Depending on the shape of the battlefield and available cover, it may be fairly easy to get in a flanking position, or it might be pretty close to impossible. In the cases where there are no obvious flanking opportunities, you just need to hunker down and pick the German soldiers off one by one as they pop up from behind cover to take a shot at you. I found the venerable M1 Garand to be the best choice of weapon for these situations. Depending on the cover being used, it also can be more expedient to order your bazooka team (if you have one) to blast away the cover. I eventually cooled to the option, though, as I often had trouble getting them to actually shoot. I would often get nothing but an excuse from them, and found it easier to just do it myself. Naturally, I also often found it to be fatal to try to do it myself too. That said, I found the long range head shot to be the most reliable way to get what I took to calling a “melon head” shot whereby the game would slow down, zoom way in tight on the guy I had shot, and show his head exploding from the impact of my bullet. I initially thought I'd hate that feature for its gratuitous depiction of gore and violence, but it really did turn out to be kind of cool. I still wonder what that says about me as a person, of course, but it is what it is. Sadly, it was even cooler when I'd take out four or five guys with a single tank shot.


The environments of the battlefields were very well detailed and so fully immersive that I often had to remind myself that we weren't tourists and didn't have the luxury of time for sightseeing. P-47s and DC-3s flying over were the worst offenders; I couldn't help looking skyward to seer them fly over. The thunderous sounds of artillery exploding nearby were enough to re-focus my attention to the battle at hand, though. Small touches, such as the way my squad mates would whisper as we skulked around looking for German soldiers and adequate cover to protect us from them should they see us first, really made the entire experience seem more authentic. Watching German soldiers run for better cover rather than just stand where they were as we perforated them with American-made lead raised the experience to an entirely new level.

The story had to end eventually, but by the time it was all over I had spent an entire week working my way through and enjoying every minute of it. Sure, the body count was well over 100 (and that was just me!!) but I got better at it as the game progressed and I gained experience in thinking as a leader rather than a run & gun individual. For those that say the WWII shooter is a dead genre, I say give BIAHH a chance. I contend that anyone that plays through this game will never see the hell that was Operation Market Garden the same way again.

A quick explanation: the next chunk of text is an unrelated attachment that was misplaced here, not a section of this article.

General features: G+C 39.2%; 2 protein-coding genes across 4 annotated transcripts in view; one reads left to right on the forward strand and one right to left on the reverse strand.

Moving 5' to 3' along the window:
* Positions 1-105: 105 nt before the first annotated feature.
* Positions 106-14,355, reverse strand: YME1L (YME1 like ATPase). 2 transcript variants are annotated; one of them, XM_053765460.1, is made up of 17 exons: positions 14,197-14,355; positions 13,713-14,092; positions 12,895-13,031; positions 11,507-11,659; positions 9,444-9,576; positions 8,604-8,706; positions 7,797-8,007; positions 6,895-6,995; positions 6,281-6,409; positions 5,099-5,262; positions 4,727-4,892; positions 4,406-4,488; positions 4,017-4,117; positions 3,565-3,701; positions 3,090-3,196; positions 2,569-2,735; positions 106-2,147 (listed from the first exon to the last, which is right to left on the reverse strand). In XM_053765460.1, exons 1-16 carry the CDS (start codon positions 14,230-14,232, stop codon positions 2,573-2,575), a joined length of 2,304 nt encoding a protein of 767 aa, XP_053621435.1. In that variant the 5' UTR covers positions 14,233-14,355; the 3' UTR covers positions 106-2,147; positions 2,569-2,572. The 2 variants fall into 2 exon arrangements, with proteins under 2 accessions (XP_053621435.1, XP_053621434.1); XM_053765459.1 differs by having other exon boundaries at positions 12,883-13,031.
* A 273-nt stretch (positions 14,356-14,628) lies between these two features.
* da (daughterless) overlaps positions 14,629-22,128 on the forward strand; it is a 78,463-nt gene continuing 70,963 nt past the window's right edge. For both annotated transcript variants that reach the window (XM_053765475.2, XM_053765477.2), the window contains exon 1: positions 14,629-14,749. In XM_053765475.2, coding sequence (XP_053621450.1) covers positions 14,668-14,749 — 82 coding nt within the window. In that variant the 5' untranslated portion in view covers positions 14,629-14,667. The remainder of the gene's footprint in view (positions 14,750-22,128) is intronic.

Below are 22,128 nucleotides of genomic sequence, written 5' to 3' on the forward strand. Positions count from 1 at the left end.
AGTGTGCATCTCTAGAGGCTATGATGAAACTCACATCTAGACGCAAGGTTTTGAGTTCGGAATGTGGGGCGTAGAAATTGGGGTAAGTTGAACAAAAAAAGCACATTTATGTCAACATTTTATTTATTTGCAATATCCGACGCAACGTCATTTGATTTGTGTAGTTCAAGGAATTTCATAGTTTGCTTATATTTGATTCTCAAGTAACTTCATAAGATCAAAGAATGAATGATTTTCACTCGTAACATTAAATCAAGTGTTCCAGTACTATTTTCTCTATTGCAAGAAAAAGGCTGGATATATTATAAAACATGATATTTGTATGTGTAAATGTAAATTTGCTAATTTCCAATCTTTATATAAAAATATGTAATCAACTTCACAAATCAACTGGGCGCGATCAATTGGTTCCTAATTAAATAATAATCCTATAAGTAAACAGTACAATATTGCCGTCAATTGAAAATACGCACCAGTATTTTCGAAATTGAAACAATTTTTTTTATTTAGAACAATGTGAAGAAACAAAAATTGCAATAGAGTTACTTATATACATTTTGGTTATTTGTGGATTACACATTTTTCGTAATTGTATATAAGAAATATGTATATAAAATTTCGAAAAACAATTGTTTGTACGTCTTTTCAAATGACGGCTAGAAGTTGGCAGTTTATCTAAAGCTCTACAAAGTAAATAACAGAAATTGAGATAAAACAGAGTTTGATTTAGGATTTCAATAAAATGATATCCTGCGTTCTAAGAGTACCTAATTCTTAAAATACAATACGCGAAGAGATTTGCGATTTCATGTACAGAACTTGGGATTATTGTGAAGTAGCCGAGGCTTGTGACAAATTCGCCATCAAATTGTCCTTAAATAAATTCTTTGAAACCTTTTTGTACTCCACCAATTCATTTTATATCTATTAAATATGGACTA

An excellent and authentic single player experience, combining great game play based on squad leadership with compelling story telling.

Rating: 9.1 Excellent

* The product in this article was sent to us by the developer/company for review.

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About Author

I've been fascinated with video games and computers for as long as I can remember. It was always a treat to get dragged to the mall with my parents because I'd get to play for a few minutes on the Atari 2600. I partially blame Asteroids, the crack cocaine of arcade games, for my low GPA in college which eventually led me to temporarily ditch academics and join the USAF to "see the world." The rest of the blame goes to my passion for all things aviation, and the opportunity to work on work on the truly awesome SR-71 Blackbird sealed the deal.

My first computer was a TRS-80 Model 1 that I bought in 1977 when they first came out. At that time you had to order them through a Radio Shack store - Tandy didn't think they'd sell enough to justify stocking them in the retail stores. My favorite game then was the SubLogic Flight Simulator, which was the great Grandaddy of the Microsoft flight sims.

While I was in the military, I bought a Commodore 64. From there I moved on up through the PC line, always buying just enough machine to support the latest version of the flight sims. I never really paid much attention to consoles until the Dreamcast came out. I now have an Xbox for my console games, and a 1ghz Celeron with a GeForce4 for graphics. Being married and having a very expensive toy (my airplane) means I don't get to spend a lot of money on the lastest/greatest PC and console hardware.

My interests these days are primarily auto racing and flying sims on the PC. I'm too old and slow to do well at the FPS twitchers or fighting games, but I do enjoy online Rainbow 6 or the like now and then, although I had to give up Americas Army due to my complete inability to discern friend from foe. I have the Xbox mostly to play games with my daughter and for the sports games.